Redesigning Our Airspace System
NATS expects to handle more than 770,000 flights over the United Kingdom by the end of the summer, beating last year’s figure by 40,000 due to the significant growth across many airports throughout the UK. The shift of consumer preferences regarding destinations is also creating major changes in the flows of air traffic in countries around the world. In addition, many airports are operating at levels beyond their design capacity, struggling to cope with growing passenger traffic.
Commenting on the challenges airports around the world are facing, Jamie Hutchison, Director at NATS’ Swanwick air traffic control centre, said: “Traffic growth is good news for the economy and means more choice for passengers, but it also puts pressure on the capacity of our airspace infrastructure. The UK’s airspace was designed decades ago and doesn’t allow us to take advantage of the technology on board modern aircraft that would raise capacity, and also reduce emissions and noise for communities on the ground.”
Congestion is a very visible consequence of an airport operating over capacity. Even the smallest holdups in the system can have a dramatic domino effect, leading to delays or even missed slots. One of the main reasons for congestion is that existing systems and technology don’t have the flexibility to deal with unexpected problems.
Many airport control centres have not kept pace with the complexity of modern air travel. Airport administration today requires quick decision-making and response times and speed in those areas requires accurate, real-time information to improve the operational efficiency of the IT infrastructure and the adoption of smart technology solutions.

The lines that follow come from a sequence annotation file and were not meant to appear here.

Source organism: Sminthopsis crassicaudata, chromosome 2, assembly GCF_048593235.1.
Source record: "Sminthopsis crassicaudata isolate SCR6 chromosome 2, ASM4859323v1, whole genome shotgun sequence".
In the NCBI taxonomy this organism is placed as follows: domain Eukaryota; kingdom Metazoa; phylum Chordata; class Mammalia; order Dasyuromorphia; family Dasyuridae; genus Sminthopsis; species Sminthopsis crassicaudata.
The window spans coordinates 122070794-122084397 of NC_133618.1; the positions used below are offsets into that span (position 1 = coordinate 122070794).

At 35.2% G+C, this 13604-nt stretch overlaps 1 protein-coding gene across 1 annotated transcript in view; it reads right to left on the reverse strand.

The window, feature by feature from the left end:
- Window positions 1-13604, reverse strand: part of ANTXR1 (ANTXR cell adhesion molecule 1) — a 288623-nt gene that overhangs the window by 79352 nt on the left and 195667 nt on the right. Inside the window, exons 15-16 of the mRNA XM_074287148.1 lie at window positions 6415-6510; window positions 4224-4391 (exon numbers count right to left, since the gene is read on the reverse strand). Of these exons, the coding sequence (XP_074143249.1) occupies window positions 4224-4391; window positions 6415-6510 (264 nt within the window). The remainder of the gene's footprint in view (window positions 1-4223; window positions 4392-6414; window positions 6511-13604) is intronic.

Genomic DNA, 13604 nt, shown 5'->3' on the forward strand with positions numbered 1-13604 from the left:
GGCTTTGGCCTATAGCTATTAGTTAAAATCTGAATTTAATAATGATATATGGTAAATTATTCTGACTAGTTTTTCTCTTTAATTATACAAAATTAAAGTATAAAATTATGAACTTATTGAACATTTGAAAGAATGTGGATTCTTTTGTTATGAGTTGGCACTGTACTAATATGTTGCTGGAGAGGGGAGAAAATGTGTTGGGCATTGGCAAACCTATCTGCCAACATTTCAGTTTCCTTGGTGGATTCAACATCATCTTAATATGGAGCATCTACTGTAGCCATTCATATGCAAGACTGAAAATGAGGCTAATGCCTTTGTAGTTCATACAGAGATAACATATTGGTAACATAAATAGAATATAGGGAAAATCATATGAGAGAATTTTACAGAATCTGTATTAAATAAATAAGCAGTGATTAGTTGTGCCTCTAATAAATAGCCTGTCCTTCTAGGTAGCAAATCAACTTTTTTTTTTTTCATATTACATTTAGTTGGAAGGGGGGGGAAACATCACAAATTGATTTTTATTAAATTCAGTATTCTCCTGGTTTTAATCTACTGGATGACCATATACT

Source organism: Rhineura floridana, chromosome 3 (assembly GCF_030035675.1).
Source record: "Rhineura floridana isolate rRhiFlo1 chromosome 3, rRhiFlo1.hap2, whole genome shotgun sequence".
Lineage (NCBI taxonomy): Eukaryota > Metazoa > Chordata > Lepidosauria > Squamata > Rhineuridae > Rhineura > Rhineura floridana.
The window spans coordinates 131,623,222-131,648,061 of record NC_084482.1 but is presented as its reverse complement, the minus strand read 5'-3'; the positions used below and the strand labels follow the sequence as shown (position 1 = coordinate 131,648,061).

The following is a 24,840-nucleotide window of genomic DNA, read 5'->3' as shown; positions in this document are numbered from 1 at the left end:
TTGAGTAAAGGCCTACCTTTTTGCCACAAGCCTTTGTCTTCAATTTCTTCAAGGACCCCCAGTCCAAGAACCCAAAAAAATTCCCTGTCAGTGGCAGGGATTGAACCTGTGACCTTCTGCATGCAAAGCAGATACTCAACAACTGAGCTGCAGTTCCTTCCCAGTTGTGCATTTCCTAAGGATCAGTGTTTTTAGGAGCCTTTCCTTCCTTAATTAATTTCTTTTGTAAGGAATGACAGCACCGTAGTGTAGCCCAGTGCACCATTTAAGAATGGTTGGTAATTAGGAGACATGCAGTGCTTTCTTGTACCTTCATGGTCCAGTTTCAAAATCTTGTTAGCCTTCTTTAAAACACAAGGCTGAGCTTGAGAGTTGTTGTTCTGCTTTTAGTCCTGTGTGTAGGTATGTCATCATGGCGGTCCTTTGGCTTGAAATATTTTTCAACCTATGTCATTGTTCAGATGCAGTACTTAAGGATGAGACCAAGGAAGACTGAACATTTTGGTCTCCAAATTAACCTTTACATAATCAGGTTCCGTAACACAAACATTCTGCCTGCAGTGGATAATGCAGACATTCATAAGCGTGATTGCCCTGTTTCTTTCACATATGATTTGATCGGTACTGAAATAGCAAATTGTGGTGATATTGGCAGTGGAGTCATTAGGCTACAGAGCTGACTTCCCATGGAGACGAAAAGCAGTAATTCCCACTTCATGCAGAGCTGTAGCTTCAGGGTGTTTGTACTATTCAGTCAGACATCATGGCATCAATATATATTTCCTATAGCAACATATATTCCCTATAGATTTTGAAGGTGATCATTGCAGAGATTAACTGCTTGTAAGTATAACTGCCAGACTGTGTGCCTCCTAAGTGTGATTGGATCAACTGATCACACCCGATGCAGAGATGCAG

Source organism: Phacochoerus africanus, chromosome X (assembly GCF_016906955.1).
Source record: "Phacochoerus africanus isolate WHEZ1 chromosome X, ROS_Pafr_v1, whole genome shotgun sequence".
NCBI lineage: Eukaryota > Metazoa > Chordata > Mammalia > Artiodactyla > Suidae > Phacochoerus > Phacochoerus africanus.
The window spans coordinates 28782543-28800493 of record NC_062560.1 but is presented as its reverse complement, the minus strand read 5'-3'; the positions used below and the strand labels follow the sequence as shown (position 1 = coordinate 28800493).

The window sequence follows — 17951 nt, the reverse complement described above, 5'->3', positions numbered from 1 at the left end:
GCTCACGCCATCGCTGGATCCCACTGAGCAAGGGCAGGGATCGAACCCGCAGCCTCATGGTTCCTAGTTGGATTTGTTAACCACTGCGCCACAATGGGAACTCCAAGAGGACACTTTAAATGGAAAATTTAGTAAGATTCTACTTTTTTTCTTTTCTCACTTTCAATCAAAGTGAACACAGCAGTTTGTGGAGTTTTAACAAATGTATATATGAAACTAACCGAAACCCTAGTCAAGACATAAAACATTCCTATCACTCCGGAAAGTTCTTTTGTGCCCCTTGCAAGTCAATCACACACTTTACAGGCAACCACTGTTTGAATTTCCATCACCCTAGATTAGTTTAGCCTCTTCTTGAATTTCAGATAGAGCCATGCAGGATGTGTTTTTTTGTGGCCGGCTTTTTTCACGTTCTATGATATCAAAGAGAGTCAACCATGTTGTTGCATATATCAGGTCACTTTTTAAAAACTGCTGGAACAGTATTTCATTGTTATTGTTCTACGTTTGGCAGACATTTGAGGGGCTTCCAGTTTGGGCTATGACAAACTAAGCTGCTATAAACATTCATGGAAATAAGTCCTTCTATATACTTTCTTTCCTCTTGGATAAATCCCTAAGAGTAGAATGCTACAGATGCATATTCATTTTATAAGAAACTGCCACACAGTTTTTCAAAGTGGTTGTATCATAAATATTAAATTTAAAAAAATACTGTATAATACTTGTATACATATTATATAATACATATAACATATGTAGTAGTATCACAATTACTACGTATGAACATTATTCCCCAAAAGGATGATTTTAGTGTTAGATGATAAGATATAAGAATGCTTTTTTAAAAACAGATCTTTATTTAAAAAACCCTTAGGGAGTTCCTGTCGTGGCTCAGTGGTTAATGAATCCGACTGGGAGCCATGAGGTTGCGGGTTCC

In the UK, NATS is currently spending in excess of £600 million on new technology to help boost capacity in airports throughout the United Kingdom, but that investment must be accompanied by a redesign of the country’s network of flight paths and air routes and this can only happen if there’s strong government support.
Emphasizing the need for such support, Juliet Kennedy, NATS Operations Director, said: “What is needed is a clear and stable UK policy, following the government consultation that ran earlier this year, and the recognition of the importance of our airspace as a critical part of our national infrastructure. It is essential that we are able to balance the needs of airspace users with the environment and, of course, with the communities who experience aircraft noise. Only then can we start the work that is so urgently
By taking steps now to integrate information and infrastructure, all stakeholders can harness the latest technology to make airspace more efficient as well as making journeys faster and more environmentally friendly.